19www.drjayeshpatidar.blogspot.comto Indian needs and conditions. Also has a discussion forum.Blood Safety in the age of AIDSHIV/AIDS - FREQUENTLY ASKED QUESTIONSQuestion: What is HIV and how does it differ from other viruses which infect humanbeings?Answer: HIV stands for Human Immunodeficiency Virus. As the name suggests it onlycauses disease in humans, which leads to the depletion of white blood cells leading tolowering of immunity. Once the virus enters the body it lies dormant for many years andhence is known as a slow virus. Most other viruses for example, those causing measles,mumps, chicken pox, etc., manifest the disease in 14-21 days after it enters the body.Hence the incubation period is short (2-3 weeks) whereas in HIV infection it is very longand runs into years.Question: How does HIV attack the immune system?Answer: Once HIV enters the body, it gets attached to a type of white blood cell called Tlymphocyte (which is the T cell in the human bodys protection against infections). TheRNA (genetic material) of the virus then gets converted to DNA (genetic material) by anenzyme that the virus produces. This viral DNA then gets incorporated into the DNA of thehuman cell (T lymphocyte), and remains there for the lifetime of that cell. This infectedcell now becomes a virus factory producing more viruses (HIV) which bud out of the cell,attack new T lymphocytes, and destroy them. Over a period of years, the T cell count ofthe infected person drops to a critical level and the individual develops many opportunistic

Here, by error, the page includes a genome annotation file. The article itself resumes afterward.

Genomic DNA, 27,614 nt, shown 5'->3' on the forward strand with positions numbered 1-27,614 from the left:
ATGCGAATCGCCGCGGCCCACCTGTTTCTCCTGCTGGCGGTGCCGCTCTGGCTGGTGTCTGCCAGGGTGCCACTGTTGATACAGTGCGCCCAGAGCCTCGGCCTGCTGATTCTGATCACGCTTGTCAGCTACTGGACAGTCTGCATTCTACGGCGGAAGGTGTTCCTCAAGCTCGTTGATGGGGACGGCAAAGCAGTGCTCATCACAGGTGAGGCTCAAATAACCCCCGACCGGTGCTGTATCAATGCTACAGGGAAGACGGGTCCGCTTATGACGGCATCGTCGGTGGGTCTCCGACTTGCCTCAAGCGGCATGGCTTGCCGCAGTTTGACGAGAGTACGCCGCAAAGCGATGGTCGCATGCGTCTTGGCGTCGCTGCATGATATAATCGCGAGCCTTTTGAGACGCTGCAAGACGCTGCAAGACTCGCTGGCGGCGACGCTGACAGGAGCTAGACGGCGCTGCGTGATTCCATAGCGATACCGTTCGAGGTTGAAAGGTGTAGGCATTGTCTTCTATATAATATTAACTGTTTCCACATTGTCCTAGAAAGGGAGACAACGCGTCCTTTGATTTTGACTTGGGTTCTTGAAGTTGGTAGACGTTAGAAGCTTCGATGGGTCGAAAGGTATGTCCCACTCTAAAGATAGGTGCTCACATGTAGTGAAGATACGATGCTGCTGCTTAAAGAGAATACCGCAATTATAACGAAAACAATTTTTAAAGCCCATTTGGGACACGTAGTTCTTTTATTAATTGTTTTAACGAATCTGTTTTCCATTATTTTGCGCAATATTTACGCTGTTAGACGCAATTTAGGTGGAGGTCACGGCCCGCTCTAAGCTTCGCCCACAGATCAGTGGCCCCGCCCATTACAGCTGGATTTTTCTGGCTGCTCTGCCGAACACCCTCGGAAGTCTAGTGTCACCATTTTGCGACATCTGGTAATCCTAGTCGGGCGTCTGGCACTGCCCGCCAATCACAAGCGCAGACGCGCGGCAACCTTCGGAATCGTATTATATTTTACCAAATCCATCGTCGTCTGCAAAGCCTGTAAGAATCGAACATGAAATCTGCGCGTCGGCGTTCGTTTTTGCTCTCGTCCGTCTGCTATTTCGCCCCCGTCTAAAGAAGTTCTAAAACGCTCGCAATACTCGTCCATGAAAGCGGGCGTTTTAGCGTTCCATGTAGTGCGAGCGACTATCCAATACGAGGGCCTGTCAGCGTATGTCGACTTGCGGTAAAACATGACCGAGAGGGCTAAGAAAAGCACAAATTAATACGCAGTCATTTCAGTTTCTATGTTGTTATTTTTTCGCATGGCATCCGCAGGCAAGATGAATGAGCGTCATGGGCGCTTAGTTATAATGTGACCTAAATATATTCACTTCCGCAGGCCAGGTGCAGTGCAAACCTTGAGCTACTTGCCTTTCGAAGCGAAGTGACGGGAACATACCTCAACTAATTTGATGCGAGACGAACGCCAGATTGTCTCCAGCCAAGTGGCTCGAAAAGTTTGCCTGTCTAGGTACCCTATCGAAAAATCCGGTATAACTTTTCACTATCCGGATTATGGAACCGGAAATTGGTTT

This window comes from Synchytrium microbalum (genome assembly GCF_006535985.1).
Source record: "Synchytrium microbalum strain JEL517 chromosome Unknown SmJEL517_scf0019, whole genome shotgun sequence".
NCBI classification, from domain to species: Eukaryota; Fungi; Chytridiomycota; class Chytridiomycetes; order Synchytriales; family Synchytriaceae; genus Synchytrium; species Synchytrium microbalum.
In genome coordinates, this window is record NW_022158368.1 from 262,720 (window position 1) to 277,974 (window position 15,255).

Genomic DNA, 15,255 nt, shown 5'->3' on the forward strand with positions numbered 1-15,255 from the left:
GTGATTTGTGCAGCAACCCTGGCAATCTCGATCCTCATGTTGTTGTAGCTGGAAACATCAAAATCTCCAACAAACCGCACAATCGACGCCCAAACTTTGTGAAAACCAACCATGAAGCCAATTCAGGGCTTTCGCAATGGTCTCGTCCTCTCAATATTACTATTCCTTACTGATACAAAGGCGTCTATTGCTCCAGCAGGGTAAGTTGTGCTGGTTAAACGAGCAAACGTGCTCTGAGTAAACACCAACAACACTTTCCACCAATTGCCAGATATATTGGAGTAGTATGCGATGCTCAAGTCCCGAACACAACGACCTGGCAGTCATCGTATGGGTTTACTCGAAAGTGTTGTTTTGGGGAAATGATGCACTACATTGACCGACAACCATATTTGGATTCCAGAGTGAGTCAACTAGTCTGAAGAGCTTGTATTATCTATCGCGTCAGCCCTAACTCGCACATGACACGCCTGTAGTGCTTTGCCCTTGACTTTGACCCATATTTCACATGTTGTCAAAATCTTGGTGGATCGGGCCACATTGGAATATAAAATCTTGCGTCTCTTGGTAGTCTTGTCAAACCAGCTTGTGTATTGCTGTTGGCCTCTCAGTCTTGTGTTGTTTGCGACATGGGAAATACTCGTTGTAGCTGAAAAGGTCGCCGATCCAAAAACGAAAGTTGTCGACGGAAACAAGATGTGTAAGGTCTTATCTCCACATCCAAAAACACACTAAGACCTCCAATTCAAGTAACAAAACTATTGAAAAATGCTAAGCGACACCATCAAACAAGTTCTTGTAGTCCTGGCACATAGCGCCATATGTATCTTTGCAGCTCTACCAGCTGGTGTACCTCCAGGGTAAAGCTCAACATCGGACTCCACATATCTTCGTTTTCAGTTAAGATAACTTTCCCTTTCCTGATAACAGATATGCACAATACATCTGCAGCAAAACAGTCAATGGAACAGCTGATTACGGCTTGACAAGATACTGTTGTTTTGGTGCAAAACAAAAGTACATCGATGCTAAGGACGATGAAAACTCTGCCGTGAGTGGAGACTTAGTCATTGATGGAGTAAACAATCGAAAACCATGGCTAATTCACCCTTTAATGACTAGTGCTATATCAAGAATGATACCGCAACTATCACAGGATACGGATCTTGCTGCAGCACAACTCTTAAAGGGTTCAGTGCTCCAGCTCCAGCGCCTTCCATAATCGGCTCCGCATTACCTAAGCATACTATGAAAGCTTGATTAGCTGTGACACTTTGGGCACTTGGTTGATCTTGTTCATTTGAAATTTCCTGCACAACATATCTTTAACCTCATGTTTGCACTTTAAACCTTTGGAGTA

20www.drjayeshpatidar.blogspot.cominfection and hence is then said to have AIDS.Question: What is the difference between a person infected with HIV and one whohas AIDS?Answer: A person living with HIV (medically known as an HIV positive person) is onewho has virus in his/her body. Such a person, remains infected and is presumed infectivefor the rest of his/her life. However, s/he will appear to be perfectly normal and healthyand asymptomatic for many years. An asymptomatic HIV infected person does not haveAcquired Immunodeficiency Syndrome (AIDS). But when an HIV positive persons Tlymphocytes (which are responsible for the immunity) count falls to 200 or less, s/he startsdeveloping symptoms for eg. cough, fever, diarrhoea, skin lesions, etc. They are due toopportunistic infections (so called because they develop when the bodys immunitybecomes deficient) like TB, Thrush, Pneumonia, Cryptococcal meningitis, etc. All personswith AIDS are infected with HIV, but not all persons with HIV infection have AIDS.AIDS is only the end stage of this infection.topQuestion: How is HIV transmitted?Answer: Anyone can become infected with HIV. It is transmitted only through unprotectedpenetrative sex (vaginal, anal, oral) with an infected partner, transfusion of infected bloodand blood products, contaminat ed needles and syringes, and from an infected mother toher baby before, during delivery or through breast milk.